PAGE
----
If I hit someone’s garage while test driving their car, am I legally bond to repair it?

Get Legal Help Today

 Secured with SHA-256 Encryption

If I hit someone’s garage while test driving their car, am I legally bond to repair it?

The buyer insisted that I test drive it. It seems like the brakes did not work on return to the house, so I ended up hitting his garage door while trying to stop.Should I pay to fix it?

Asked on April 6, 2012 under Accident Law, Arizona

Answers:

DRichard White / MoKan Personal Injury Group

Answered 9 years ago | Contributor

Your factual statement provides that you were driving someone else's vehicle when the brakes appeared to fail and as a result you caused damage to a garage door. You ask if you should pay to have it fixed. Under the law the ultimate responsibility would lie with you if the damage was due to your faulty driving or with the car owner if the damage was due to a faulty vehicle. However, most states have laws as they do in Kansas that provide that every vehicle should have insurance to cover the damage to someone else's property should an damage producing accident occur. In Kansas the damages described would be covered under the vehicle insurance policy and thus would be paid by the vehicle owner’s insurance. Considering the same an argument could be made that regardless of fault you should not have to pay for the damages since the same should be covered by insurance and if the vehicle was uninsured then the owner should bear the cost since he insisted that you drive the vehicle without informing you that the vehicle was uninsured.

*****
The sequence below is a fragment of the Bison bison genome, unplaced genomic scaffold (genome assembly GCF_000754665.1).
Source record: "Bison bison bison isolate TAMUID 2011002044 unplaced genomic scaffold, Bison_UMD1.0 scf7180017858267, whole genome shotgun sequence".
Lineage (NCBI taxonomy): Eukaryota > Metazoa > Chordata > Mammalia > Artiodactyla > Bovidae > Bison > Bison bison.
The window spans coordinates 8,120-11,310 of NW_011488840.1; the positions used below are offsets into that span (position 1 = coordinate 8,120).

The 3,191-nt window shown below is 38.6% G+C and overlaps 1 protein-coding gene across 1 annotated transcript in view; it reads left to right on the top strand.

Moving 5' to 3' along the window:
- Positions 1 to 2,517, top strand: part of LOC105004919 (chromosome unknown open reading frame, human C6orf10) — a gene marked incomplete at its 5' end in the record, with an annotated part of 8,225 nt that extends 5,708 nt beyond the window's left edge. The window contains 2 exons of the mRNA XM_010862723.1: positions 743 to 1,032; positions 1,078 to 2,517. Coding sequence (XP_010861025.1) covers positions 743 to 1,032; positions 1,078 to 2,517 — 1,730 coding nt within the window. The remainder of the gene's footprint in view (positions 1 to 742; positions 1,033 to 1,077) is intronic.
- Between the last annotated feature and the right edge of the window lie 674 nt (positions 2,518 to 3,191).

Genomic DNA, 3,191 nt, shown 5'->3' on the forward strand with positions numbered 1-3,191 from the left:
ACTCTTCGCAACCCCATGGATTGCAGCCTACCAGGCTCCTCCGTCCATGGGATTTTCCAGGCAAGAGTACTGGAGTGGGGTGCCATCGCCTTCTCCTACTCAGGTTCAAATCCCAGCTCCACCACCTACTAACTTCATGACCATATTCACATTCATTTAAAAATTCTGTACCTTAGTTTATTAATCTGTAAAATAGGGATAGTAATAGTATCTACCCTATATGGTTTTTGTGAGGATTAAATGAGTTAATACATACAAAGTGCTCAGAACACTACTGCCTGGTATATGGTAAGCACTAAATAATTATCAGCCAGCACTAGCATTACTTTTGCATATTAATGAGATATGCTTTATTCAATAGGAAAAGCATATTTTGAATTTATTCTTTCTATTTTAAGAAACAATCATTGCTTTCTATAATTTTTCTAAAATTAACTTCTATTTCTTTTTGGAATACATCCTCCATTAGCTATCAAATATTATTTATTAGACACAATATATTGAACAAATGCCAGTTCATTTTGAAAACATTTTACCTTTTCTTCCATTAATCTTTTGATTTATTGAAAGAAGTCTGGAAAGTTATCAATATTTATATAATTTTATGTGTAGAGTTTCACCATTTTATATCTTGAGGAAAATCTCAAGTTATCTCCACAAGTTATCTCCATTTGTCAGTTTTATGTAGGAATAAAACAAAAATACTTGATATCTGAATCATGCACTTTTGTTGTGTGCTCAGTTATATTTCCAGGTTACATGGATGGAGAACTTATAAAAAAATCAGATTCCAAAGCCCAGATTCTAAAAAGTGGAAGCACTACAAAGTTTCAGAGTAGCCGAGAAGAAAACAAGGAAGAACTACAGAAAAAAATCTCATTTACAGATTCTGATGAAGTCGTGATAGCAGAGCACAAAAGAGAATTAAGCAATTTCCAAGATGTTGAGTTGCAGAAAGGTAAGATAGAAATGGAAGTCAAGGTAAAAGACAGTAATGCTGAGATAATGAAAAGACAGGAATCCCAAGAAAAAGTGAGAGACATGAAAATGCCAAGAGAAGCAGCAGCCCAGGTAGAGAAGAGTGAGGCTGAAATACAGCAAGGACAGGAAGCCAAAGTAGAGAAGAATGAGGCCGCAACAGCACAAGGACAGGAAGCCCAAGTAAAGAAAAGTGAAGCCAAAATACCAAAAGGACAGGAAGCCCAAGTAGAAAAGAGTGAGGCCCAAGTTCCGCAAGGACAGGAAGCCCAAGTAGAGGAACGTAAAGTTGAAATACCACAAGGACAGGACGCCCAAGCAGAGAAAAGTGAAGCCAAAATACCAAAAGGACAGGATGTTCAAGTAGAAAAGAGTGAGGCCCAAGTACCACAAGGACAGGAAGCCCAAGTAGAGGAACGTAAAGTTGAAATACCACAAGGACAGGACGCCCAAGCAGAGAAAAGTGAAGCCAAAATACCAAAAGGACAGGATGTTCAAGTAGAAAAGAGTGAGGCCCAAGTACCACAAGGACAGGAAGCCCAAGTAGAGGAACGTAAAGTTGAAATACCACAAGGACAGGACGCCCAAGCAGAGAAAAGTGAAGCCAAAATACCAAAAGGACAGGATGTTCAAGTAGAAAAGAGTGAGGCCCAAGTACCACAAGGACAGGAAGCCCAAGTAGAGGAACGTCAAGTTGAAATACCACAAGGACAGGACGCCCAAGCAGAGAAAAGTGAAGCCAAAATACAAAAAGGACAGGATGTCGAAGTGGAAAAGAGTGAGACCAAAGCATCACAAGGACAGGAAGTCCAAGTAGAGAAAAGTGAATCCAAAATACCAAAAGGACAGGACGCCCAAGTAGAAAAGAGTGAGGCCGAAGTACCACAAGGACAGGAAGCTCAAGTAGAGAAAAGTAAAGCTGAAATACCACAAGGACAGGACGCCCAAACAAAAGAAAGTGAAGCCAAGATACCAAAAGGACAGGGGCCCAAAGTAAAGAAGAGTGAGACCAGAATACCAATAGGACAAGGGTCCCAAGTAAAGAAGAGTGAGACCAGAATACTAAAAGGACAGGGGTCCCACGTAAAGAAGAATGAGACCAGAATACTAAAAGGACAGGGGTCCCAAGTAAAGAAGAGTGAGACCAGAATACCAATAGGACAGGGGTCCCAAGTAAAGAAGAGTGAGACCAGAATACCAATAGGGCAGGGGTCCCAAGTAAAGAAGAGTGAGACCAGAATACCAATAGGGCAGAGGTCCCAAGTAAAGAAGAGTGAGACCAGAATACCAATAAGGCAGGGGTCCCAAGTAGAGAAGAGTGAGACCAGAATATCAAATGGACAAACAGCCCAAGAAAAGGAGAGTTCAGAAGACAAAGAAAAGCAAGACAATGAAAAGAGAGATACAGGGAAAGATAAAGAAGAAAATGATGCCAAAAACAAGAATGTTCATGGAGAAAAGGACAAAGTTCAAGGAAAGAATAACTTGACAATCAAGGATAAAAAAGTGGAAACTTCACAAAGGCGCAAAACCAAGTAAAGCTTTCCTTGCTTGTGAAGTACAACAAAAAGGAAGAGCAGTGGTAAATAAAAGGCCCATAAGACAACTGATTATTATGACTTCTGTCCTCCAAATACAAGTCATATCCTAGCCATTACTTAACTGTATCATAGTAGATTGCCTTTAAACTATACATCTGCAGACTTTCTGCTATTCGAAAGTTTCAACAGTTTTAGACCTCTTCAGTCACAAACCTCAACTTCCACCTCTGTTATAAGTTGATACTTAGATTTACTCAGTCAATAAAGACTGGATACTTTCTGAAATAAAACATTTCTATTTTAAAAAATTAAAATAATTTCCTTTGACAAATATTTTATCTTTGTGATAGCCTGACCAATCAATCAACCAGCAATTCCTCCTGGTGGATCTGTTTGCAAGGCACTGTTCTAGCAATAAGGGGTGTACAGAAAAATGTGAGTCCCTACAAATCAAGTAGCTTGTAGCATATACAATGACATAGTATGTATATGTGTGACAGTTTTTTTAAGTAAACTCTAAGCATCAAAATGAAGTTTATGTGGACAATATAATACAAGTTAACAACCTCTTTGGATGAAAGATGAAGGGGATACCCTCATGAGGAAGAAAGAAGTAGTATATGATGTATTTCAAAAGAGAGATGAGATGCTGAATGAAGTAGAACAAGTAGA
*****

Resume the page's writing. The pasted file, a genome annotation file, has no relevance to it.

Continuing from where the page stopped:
SJZ, Member, New York Bar / FreeAdvice Contributing Attorney

Answered 9 years ago | Contributor

The issue, legally, is fault: who is at fault, or responsible for the accident. If you hit the garage because you were driving carelessly, you would be liable; however, if the cause of the accident was defective brakes on the car, a car which was not yours or otherwise under your control (so you were not responsible for the brake maintenance), then you should not be liable for the damage.


IMPORTANT NOTICE: The Answer(s) provided above are for general information only. The attorney providing the answer was not serving as the attorney for the person submitting the question or in any attorney-client relationship with such person. Laws may vary from state to state, and sometimes change. Tiny variations in the facts, or a fact not set forth in a question, often can change a legal outcome or an attorney's conclusion. Although AttorneyPages.com has verified the attorney was admitted to practice law in at least one jurisdiction, he or she may not be authorized to practice law in the jurisdiction referred to in the question, nor is he or she necessarily experienced in the area of the law involved. Unlike the information in the Answer(s) above, upon which you should NOT rely, for personal advice you can rely upon we suggest you retain an attorney to represent you.

Get Legal Help Today

Find the right lawyer for your legal issue.

 Secured with SHA-256 Encryption